resource hub | Which is better for you? Timber vs Masonry

Timber Frames vs Masonry Construction: Which is Better?


Masonry walls have long been the favoured method of construction in the UK, with approximately 70% of all new self-builds using this technique. However, timber frames are becoming more popular with almost 22% of new homes being built using this method - mainly in Scotland. There are pros and cons for both construction methods but which is better for you?


Timber vs Masonry in On-site Construction


Timber frames are made to measure off-site and once brought on-site can go up in a matter of days. This process is much quicker than building masonry walls on-site as you have to allow for the time of construction and drying period. Bad weather can also cause delays in masonry building as bricks can’t be laid in heavy rain or below freezing temperatures. However, although it is faster to put up timber frames there is a long lead time associated with the design before it is brought on-site - this should be considered.


Timber vs Masonry Construction: Which Costs the Most?


The construction cost is slightly more expensive using timber as there are less experienced architects and builders in this field and therefore they are able to increase their prices. Another factor to consider is the price of suppliers; pre-designed timber kits are relatively expensive in comparison with buying bricks. Conversely, this can be redeemed as it is thought the time saved putting up timber frames and cutting the length of the development overall can bring the overhead and finance costs. Overall there isn’t much difference in cost between the two materials.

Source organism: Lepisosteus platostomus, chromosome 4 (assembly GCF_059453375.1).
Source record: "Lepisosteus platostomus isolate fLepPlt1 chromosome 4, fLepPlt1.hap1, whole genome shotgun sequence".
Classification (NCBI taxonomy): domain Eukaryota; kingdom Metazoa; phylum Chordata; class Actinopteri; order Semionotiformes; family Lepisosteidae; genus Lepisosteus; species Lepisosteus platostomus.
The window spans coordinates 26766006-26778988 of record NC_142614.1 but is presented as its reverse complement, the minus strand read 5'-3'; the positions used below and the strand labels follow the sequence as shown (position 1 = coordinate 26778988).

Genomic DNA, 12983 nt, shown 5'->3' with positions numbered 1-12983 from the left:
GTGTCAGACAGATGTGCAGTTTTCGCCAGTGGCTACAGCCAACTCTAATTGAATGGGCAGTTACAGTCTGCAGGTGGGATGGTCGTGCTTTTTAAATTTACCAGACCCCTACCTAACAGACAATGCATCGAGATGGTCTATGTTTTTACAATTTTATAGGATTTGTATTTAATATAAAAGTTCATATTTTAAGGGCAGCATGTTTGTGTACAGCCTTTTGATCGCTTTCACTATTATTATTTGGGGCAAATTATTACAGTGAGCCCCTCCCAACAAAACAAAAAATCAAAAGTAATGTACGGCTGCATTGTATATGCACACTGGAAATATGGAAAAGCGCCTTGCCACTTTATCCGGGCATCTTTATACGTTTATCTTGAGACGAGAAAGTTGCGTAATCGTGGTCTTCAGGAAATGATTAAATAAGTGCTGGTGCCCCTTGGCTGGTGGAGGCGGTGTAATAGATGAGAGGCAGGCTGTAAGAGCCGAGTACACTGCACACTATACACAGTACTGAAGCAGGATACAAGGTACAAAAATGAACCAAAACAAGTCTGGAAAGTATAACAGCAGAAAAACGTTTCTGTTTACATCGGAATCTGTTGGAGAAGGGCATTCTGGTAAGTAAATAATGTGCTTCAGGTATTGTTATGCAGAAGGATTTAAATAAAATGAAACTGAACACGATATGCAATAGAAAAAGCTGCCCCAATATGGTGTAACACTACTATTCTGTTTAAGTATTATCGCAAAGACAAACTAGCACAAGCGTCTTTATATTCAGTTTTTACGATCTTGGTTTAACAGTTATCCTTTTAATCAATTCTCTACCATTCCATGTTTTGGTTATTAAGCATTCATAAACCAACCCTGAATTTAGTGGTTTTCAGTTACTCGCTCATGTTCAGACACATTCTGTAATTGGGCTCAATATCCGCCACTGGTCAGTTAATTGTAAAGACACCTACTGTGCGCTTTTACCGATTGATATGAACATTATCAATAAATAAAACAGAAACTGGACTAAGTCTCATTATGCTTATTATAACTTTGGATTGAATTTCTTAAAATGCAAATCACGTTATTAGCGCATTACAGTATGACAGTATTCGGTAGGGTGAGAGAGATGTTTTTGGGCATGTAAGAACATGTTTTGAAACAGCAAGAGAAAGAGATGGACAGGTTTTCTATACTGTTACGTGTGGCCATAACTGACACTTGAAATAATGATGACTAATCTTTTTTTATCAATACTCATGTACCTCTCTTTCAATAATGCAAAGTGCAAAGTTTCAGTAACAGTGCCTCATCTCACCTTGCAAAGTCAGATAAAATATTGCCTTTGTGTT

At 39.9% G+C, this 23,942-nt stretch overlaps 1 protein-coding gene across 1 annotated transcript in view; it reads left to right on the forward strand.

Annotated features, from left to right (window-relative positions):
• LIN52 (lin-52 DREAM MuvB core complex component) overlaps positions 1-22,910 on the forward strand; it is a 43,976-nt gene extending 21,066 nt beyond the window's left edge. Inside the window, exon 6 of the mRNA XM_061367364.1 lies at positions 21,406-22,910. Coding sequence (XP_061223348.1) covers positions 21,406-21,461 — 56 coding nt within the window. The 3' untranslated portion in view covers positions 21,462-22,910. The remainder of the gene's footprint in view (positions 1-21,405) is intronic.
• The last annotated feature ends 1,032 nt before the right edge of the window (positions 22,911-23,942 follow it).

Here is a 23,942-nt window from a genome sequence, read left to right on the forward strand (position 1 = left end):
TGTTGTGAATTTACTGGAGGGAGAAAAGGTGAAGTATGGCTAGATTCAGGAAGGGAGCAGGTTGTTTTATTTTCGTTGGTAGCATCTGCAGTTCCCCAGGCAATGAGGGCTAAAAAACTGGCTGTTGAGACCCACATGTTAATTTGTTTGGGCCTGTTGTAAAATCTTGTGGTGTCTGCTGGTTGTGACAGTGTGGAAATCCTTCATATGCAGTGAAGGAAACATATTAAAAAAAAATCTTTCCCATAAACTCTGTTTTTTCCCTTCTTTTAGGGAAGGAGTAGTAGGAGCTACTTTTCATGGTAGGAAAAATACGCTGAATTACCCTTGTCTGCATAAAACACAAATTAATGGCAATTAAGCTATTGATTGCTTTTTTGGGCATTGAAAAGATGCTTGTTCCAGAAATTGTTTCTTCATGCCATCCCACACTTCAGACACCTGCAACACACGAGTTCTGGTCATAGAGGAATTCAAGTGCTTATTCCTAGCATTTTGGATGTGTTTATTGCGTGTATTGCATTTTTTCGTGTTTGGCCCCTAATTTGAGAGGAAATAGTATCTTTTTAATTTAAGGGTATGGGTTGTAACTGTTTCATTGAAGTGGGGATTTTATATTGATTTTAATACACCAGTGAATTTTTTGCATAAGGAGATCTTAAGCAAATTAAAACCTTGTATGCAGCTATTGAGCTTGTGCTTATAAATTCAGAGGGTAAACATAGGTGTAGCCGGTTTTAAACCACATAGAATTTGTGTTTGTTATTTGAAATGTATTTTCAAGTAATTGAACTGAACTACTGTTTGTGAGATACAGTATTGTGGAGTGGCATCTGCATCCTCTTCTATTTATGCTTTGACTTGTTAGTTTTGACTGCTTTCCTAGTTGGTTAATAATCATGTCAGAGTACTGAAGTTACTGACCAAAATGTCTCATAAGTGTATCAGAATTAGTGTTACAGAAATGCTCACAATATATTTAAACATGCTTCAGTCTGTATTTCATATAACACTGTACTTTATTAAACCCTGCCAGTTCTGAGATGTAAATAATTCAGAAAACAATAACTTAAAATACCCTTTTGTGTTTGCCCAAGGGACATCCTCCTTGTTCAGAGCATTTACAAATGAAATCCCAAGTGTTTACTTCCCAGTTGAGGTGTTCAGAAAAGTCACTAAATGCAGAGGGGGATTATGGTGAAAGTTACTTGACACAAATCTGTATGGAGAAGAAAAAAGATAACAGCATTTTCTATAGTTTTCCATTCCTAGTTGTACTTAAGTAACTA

A top advantage building with masonry is that the material is so common you will be able to find the items you require in your local builder’s merchant. All building workers will be familiar with masonry techniques. The only area where you might find it reasonably easy to source timber and find experienced builders of this material is in Scotland where it’s used more often.




Heavy, dense material, like masonry, is good for shielding against sound. But in detached housing most of the noise transpires through the floors and most masonry homes have intermediate timber flooring, in this case there is not much difference.




FSC sourced timber is very eco-friendly – it’s renewable, organic, non-toxic and carbon neutral.


In summary, there isn’t much difference in price between the two methods. Furthermore, if you are concerned about saving time and cost during the build you may want to consider timber frames. However, it is easier to source masonry materials and find experienced, building professionals in this field. If you are aiming to create an eco-friendly house, FSC timber might be the best choice for you.